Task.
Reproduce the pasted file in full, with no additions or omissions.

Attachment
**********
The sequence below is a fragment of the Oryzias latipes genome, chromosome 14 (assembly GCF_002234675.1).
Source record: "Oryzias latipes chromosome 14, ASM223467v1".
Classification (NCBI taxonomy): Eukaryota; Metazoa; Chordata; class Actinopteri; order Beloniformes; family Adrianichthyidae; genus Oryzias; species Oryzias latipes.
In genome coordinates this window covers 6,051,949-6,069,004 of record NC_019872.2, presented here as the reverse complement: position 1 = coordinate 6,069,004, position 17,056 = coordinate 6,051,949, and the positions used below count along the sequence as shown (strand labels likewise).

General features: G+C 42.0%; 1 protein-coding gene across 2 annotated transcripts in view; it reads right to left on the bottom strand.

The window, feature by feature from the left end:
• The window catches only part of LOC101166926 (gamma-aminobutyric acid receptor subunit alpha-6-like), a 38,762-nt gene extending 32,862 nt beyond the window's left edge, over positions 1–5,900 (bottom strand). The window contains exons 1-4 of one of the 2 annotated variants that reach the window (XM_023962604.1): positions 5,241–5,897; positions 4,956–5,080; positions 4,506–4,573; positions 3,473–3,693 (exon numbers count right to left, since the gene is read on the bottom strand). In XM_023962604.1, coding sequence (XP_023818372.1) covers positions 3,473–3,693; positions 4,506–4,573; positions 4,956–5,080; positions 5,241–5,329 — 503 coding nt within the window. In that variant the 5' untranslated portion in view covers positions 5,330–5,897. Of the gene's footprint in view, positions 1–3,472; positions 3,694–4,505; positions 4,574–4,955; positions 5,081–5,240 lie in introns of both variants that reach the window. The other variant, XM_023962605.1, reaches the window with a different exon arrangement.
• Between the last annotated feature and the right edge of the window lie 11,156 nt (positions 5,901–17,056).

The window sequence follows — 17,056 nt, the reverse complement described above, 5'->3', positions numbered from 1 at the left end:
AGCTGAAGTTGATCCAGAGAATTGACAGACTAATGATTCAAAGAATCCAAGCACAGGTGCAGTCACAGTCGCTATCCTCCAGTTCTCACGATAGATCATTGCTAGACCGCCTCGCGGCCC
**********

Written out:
The sequence below is a fragment of the Oryzias latipes genome, chromosome 14 (assembly GCF_002234675.1).
Source record: "Oryzias latipes chromosome 14, ASM223467v1".
Classification (NCBI taxonomy): Eukaryota; Metazoa; Chordata; class Actinopteri; order Beloniformes; family Adrianichthyidae; genus Oryzias; species Oryzias latipes.
In genome coordinates this window covers 6,051,949-6,069,004 of record NC_019872.2, presented here as the reverse complement: position 1 = coordinate 6,069,004, position 17,056 = coordinate 6,051,949, and the positions used below count along the sequence as shown (strand labels likewise).

General features: G+C 42.0%; 1 protein-coding gene across 2 annotated transcripts in view; it reads right to left on the bottom strand.

The window, feature by feature from the left end:
• The window catches only part of LOC101166926 (gamma-aminobutyric acid receptor subunit alpha-6-like), a 38,762-nt gene extending 32,862 nt beyond the window's left edge, over positions 1–5,900 (bottom strand). The window contains exons 1-4 of one of the 2 annotated variants that reach the window (XM_023962604.1): positions 5,241–5,897; positions 4,956–5,080; positions 4,506–4,573; positions 3,473–3,693 (exon numbers count right to left, since the gene is read on the bottom strand). In XM_023962604.1, coding sequence (XP_023818372.1) covers positions 3,473–3,693; positions 4,506–4,573; positions 4,956–5,080; positions 5,241–5,329 — 503 coding nt within the window. In that variant the 5' untranslated portion in view covers positions 5,330–5,897. Of the gene's footprint in view, positions 1–3,472; positions 3,694–4,505; positions 4,574–4,955; positions 5,081–5,240 lie in introns of both variants that reach the window. The other variant, XM_023962605.1, reaches the window with a different exon arrangement.
• Between the last annotated feature and the right edge of the window lie 11,156 nt (positions 5,901–17,056).

The window sequence follows — 17,056 nt, the reverse complement described above, 5'->3', positions numbered from 1 at the left end:
AGCTGAAGTTGATCCAGAGAATTGACAGACTAATGATTCAAAGAATCCAAGCACAGGTGCAGTCACAGTCGCTATCCTCCAGTTCTCACGATAGATCATTGCTAGACCGCCTCGCGGCCC